-What challenges do you or women face in your industry?
-I think women and mothers struggle with balancing a family and having a career. I don’t think it’s industry specific. Running an organization takes a lot of time and effort, as does taking care of a family and having a social life. I am constantly learning and trying new ways to make it all work!

-What advice would you give to young girls who want to be the NEXT you?
Follow your passion. When you do something you love it’s not work.
Find a mentor. Mentors are so important and can be helpful at different stages in your career.
Be patient. The path to your dream job can take time but stick with it. You will get there.
Show initiative. Be the person who works harder than everyone else. It’s a fast way to get promoted.
Be positive. Everyone wants to work with someone who is happy and easy to be around.
Never ever burn bridges.

-How do you separate work life from your personal life?
-I work at it every day and my friends and my husband tell me when I’m spending too much time at work or getting too stressed out. That’s when I know I have to take a step back.
I now try and disconnect from my phone and computer in the evenings. Sometimes that’s not possible but I do the best I can.

-What inspires you?
-Seeing GEM and the girls in GEM succeed brings me a huge amount of joy and inspires me to do more. Being a part of a community of women that is passionate about empowering girls is also an incredible source of inspiration.

-When you’re off the clock, what are your indulgences?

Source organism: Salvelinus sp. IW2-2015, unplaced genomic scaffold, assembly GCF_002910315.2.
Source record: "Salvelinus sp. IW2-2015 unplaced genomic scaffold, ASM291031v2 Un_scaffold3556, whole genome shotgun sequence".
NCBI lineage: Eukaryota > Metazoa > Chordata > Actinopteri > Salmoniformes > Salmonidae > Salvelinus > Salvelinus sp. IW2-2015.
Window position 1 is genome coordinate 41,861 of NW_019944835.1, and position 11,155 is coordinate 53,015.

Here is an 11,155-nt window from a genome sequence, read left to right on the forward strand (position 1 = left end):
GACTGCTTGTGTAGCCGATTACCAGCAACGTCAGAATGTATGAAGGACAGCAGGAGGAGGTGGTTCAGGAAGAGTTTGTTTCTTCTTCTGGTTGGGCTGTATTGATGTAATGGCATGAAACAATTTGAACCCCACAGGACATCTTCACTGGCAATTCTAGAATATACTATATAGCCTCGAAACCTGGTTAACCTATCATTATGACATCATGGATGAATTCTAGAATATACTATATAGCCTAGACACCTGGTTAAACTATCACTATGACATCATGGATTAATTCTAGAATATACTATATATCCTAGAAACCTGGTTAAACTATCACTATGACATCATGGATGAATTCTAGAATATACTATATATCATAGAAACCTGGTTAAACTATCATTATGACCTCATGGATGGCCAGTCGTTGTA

-I love spending time with my family. We drive up to the farm on weekends and spend a lot of time in nature. I also enjoy being active so yoga, tennis, and Pilates are all on my list of indulgences.

Photo by Stefania Sgambelluri

Source: Be The Next Her
Photo by: Stefania Sgambelluri

McGill News featured GEM’s mentorship program

GEM’s Founder, Rochelle de Goias, was featured in McGill News Alumni Magazine. She was interview by Brenda Branswell about what inspired her to create GEM and how the organization has grown since 2012.

Here’s the full article Toronto mentors help girls facing multiple barriers by Brenda Branswell: 

 

Fresh out of graduate school and faced with two internship offers, Rochelle de Goias looked for a female mentor for advice. She discovered how hard it was to find one.

In the back of her mind, de Goias says, “I thought A) that was really unfair and B) at some point in my future that I would create something where there was more of a mentorship culture.”
That notion took shape in 2012 when de Goias founded Girls E-Mentorship (GEM), a Toronto-based charitable organization that provides mentoring for girls who are in grades 10 through 12.

One of her goals is to create a mentorship culture within the GTA, and eventually further afield, “so that it isn’t uncommon to have a female mentor at different points in your life and in your career,” says de Goias, BA’01. “And sort of have that old boys’ network transferred into an old girls’ network.”

The program targets girls who face multiple barriers and the schools it works with are in “neighbourhood improvement areas”, identified as such by the City of Toronto. “We had outreach into 42 different schools this year, so that just gives you an idea of how wide our reach is now,” says de Goias, a political analyst and consultant who previously worked for the Ontario government.

The program matches the high school girls with female professionals who act as mentors and work with them over a nine-month period. They stay in touch weekly, meet monthly and discuss curriculum topics. They also attend “GEMinars”, workshops on subjects like time management and interview skills.

“Each GEMinar has a topic and that’s in line with what they’re learning throughout the year,” says de Goias. A mentor and mentee might work on an elevator pitch and then refine it at the GEMinar on personal branding.